In Memory of Leibel

My teacher, colleague, and friend – Leonard “Leibel” Fein – died this past Thursday at the age of 80. Leibel reflected on every central theme, new idea, debate, fault line, and cultural and political innovation that Jews and Americans have argued about in the past half-century. You can read the New York Times obituary and the many tributes that have appeared in the last few days to learn about the myriad accomplishments of this brilliant, passionate, eloquent, poetic, mischievous, funny, idealistic, realistic, prophetic, relentless, energetic, builder, writer, speaker, lover, and truth-teller. He was literally and literarily the most important liberal ideologue in American Jewish life for the past fifty years.

But I want to offer something different.

I have had the unique opportunity of working with Leibel on a book of letters he and I exchanged over the past six years. We wrote about God, social justice, identity, prayer, politics, the Holocaust, and the State of Israel – to name just a few. We spent hours together talking and story telling – in NYC and Boston – sharing our wisdom (well, Leibel shared his wisdom and I shared my opinions). Leibel finished editing his letters a couple of months ago, and I was supposed to have my edits done a couple of weeks ago. In fact, just a few days before he died he emailed me and asked, “What do you think will come first, your edits or the Messiah?”

No one critiqued the existing reality with more insight and love than Leibel. Our plans were to publish our book (the contract is already signed) and to go on a book tour together in early spring. Two generations in honest conversation about the future, hoping to stimulate and inspire the reimagining of who we are as Jews, Americans, and human beings – an increasingly divided set of identities.

Jewish wisdom teaches that the deepest way to remember people is to offer their wisdom in hopes that the wisdom roots and transforms. So here are a few gems from our soon to be published book – they are drops in an ocean of insights and illuminations:

Leibel didn’t buy into the conventional definitions of religious and secular. No secular person I ever met understood the task of religion better than Leibel.

“An ethical secular person is someone who knows exactly what the God he doesn’t believe in demands of him.”

“The truths of religion are not contained in the answers it offers but in the questions it asks. Religion does not come to answer the questions that might otherwise not be answered but comes instead to insist on questions that might otherwise not be asked: What is right? What is decent? What is just? What is redemptive?”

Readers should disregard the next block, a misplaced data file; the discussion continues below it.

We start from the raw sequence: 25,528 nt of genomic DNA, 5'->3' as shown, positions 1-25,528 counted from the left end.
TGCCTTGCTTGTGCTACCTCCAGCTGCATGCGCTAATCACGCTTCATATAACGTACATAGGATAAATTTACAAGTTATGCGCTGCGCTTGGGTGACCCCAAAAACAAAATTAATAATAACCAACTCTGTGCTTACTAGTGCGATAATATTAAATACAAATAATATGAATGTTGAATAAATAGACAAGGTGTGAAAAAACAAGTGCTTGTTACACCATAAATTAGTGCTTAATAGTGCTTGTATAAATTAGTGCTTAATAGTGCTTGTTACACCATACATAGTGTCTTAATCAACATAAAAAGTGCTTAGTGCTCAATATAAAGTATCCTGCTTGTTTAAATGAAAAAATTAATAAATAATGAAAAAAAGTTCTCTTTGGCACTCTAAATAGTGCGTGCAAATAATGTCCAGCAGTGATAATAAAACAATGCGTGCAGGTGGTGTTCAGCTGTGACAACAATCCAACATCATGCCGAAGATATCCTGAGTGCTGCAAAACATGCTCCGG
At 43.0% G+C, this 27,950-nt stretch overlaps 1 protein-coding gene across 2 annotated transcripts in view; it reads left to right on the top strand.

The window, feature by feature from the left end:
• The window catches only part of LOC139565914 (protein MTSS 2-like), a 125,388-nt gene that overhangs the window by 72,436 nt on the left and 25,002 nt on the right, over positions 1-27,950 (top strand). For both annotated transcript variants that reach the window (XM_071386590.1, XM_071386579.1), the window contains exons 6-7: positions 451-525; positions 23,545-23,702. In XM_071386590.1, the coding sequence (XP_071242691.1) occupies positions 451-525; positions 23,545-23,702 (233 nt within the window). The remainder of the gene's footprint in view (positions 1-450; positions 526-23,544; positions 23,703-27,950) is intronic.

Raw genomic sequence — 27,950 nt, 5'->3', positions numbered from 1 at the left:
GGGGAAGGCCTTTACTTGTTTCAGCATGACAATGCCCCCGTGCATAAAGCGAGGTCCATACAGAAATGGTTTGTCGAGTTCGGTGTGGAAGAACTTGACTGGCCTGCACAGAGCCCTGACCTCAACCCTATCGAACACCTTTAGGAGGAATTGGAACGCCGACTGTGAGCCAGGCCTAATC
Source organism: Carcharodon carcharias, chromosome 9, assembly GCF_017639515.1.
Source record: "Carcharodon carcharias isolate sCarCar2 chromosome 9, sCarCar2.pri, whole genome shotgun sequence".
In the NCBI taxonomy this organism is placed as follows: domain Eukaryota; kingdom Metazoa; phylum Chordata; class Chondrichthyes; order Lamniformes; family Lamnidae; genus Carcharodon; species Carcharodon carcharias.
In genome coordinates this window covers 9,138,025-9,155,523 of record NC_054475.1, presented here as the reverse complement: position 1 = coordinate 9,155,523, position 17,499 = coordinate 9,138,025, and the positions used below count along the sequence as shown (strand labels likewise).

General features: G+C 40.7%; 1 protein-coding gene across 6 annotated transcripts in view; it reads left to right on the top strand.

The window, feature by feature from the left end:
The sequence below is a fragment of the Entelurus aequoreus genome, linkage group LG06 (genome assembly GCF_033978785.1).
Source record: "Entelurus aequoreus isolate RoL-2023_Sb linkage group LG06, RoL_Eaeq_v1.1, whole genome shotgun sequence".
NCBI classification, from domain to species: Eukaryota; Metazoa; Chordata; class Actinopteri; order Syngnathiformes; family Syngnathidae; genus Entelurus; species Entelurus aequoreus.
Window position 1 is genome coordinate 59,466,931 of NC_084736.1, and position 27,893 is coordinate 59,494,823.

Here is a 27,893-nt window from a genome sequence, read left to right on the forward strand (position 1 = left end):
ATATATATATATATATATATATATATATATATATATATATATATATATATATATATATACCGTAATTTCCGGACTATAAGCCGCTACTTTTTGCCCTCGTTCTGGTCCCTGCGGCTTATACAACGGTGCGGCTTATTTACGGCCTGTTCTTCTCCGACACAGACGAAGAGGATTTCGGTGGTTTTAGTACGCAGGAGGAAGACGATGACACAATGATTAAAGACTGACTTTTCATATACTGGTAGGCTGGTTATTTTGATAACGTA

Leibel challenged the many ways we divide the world, especially the divide between our particular and universal commitments.

“Among the most familiar lines in our tradition are two I am convinced are meant to be heard simultaneously rather than sequentially.? ‘If I am not for myself,’ asked (the sage) Hillel, ‘who will be for me?’? And, at the very same time, ‘If I am only for myself, what am I?'”?

“The particular and the universal, pulling us in different directions, sometimes in fact disabling us, but more often offering us a tumultuous balance, and followed, inevitably, by the question that is not a question at all but a demand: ‘If not now, when?’ We learn to live with this tension…the tension is a source of wisdom and perhaps even of decency.”

Leibel saw Judaism not simply as some narrow tribal allegiance or creedal identity – a challenge for all religions these days.

“My Jewish is a system of vocational education – that is, of educating people for life as a calling (the word “vocation” comes to us from the Latin “vocare,” “to call,”). The Jewish that delights and compels me is exactly that – a calling. It is a calling to help repair this oh so badly fractured world. The key word of the key prayer of the Jewish tradition is shma: Listen Up. And if you listen, you will hear the call. It is not all that easy to hear it. The noise of the cash registers, of the missiles, of the football games, and of the hurricanes, and the deafening silence of the starving and the legless are obstacles along the way. But they are not decisive obstacles. And the Jewish system, our system of vocational education, is meant to make of us attentive and responsive auditors.”

No one was a better story-teller than Leibel. Here is one of his most profound:

“Imagine we are gathered in a performance hall, our minds hardly focused on the Messiah. Suddenly he enters and announces himself. His presence is so compelling that all of us instantly recognize his authenticity. Some of us burst into applause, cheering, others weep, overcome. But very soon a few of us begin to get uncomfortable, even angry, and we ask, ‘For God’s sake where have you been?’ The Messiah has no answer. Where indeed was he during all the savagery and tragedy? Shamed the Messiah leaves. This was the question he feared. He wanted to arrive unnoticed at a time this terrible question wouldn’t be asked. How can there be such a time? Not on the last day but on the day after the last day: On the day that his coming has been rendered irrelevant.”

Leibel worked a lifetime trying to render the Messiah’s coming irrelevant. His work wasn’t waiting for the Messiah but bringing the Messiah he didn’t even believe in!

Leibel was the moral conscience of Jewish public culture. The world lost someone irreplaceable. I lost an irrepressible presence in my life: a man who shaped my mind, my heart, my spirit and my moral imagination. I am sad, very sad. But as Leibel taught,

“Every life lived is a story. Every life well lived is a story that never ends.”

His story will not end. We will stand on his shoulders and continue to make his life a blessing.



Image from New York Times. Photo from Forward Association, via New York Times.

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